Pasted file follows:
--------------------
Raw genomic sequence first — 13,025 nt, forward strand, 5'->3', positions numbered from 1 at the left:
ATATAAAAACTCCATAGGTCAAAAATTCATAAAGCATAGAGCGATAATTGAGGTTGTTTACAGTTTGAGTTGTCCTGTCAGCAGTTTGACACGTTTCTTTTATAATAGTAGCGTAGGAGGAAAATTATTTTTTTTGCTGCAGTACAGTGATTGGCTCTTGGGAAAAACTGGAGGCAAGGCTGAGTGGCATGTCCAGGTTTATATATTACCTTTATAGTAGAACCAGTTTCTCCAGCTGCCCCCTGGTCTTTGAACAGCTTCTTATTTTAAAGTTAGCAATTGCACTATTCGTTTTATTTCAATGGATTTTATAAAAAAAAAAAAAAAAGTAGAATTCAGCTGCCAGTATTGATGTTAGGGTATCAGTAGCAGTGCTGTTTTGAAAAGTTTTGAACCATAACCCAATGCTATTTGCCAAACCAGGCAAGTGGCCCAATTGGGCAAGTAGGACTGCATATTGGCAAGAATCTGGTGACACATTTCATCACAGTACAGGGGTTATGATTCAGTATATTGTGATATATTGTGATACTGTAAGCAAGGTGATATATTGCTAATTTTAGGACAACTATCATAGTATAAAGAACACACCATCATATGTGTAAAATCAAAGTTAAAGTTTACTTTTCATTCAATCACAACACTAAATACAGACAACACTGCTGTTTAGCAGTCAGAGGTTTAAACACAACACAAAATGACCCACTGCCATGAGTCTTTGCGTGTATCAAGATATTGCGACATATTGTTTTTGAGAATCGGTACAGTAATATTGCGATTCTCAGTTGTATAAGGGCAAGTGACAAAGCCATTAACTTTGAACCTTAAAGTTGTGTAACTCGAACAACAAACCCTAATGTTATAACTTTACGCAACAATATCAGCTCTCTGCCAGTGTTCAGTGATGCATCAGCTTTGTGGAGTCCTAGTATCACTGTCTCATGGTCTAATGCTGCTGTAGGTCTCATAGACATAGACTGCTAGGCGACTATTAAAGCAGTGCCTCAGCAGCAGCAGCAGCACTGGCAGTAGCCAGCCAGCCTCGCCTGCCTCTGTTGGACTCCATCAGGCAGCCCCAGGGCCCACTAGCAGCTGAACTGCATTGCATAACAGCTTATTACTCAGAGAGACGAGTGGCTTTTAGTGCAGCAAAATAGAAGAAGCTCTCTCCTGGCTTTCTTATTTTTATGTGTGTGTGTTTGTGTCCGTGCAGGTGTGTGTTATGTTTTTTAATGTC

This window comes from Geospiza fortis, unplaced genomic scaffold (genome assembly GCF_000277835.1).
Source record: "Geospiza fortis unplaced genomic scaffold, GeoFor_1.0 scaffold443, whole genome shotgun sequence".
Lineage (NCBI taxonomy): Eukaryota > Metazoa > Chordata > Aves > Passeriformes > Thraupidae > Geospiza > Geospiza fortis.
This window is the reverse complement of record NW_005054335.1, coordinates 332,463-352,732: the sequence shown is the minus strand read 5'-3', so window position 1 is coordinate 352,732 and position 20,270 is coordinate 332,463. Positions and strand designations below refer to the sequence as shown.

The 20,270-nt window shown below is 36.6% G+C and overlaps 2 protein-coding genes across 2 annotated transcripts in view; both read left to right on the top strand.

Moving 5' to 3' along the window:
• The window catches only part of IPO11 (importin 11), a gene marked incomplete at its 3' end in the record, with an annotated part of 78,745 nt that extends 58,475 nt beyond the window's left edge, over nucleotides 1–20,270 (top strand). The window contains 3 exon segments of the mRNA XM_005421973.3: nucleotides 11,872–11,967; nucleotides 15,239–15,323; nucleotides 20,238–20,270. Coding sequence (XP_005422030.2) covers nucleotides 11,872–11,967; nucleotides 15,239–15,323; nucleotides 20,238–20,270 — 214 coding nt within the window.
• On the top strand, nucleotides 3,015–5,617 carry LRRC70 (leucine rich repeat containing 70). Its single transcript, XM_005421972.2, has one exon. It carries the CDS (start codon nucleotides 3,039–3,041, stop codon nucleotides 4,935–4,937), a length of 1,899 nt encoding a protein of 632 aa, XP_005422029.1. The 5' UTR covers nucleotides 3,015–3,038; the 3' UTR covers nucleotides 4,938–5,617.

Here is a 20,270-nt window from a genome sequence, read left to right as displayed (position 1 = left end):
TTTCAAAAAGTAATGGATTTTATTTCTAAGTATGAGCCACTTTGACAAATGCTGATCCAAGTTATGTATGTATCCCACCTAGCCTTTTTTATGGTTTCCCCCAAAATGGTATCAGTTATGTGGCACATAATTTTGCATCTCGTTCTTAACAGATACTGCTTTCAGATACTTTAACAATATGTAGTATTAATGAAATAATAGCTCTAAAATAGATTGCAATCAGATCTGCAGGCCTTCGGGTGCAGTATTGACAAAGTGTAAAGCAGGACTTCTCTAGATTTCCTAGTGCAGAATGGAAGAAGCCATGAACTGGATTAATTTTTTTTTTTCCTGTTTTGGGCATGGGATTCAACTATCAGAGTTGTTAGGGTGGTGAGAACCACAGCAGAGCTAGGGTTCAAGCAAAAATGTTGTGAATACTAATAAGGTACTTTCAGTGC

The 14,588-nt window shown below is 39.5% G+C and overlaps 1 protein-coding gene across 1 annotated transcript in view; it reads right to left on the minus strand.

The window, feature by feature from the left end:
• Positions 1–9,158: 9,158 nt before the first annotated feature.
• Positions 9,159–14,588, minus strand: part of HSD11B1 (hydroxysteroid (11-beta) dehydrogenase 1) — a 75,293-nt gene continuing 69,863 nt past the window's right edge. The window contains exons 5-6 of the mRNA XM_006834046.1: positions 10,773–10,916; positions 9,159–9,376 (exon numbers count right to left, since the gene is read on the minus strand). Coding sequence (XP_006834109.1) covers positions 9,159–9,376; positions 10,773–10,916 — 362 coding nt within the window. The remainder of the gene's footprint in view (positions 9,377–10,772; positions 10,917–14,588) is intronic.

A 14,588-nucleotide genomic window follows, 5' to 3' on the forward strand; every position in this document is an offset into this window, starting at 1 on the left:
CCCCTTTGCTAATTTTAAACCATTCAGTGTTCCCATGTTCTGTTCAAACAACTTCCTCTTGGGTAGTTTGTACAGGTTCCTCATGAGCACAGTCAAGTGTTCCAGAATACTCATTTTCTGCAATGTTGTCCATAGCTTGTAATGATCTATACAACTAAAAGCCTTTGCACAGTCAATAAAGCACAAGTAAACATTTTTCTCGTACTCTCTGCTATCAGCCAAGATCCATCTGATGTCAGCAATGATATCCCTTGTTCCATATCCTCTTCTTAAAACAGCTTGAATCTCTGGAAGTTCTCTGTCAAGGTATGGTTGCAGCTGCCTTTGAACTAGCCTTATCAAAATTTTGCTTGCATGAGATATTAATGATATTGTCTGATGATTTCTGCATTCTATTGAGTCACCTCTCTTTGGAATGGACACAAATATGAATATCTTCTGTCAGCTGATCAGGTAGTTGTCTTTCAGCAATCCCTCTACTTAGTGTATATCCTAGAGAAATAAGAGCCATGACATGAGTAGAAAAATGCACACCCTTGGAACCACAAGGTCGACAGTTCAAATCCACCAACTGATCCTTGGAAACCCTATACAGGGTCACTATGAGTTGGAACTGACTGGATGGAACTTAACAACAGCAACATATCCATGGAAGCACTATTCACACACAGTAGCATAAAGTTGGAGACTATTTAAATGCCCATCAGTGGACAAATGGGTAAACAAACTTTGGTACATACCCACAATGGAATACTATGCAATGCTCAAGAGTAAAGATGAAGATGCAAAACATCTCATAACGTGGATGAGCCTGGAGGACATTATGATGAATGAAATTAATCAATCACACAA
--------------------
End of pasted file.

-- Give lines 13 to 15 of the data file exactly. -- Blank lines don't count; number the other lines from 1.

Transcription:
The 14,588-nt window shown below is 39.5% G+C and overlaps 1 protein-coding gene across 1 annotated transcript in view; it reads right to left on the minus strand.

The window, feature by feature from the left end:
• Positions 1–9,158: 9,158 nt before the first annotated feature.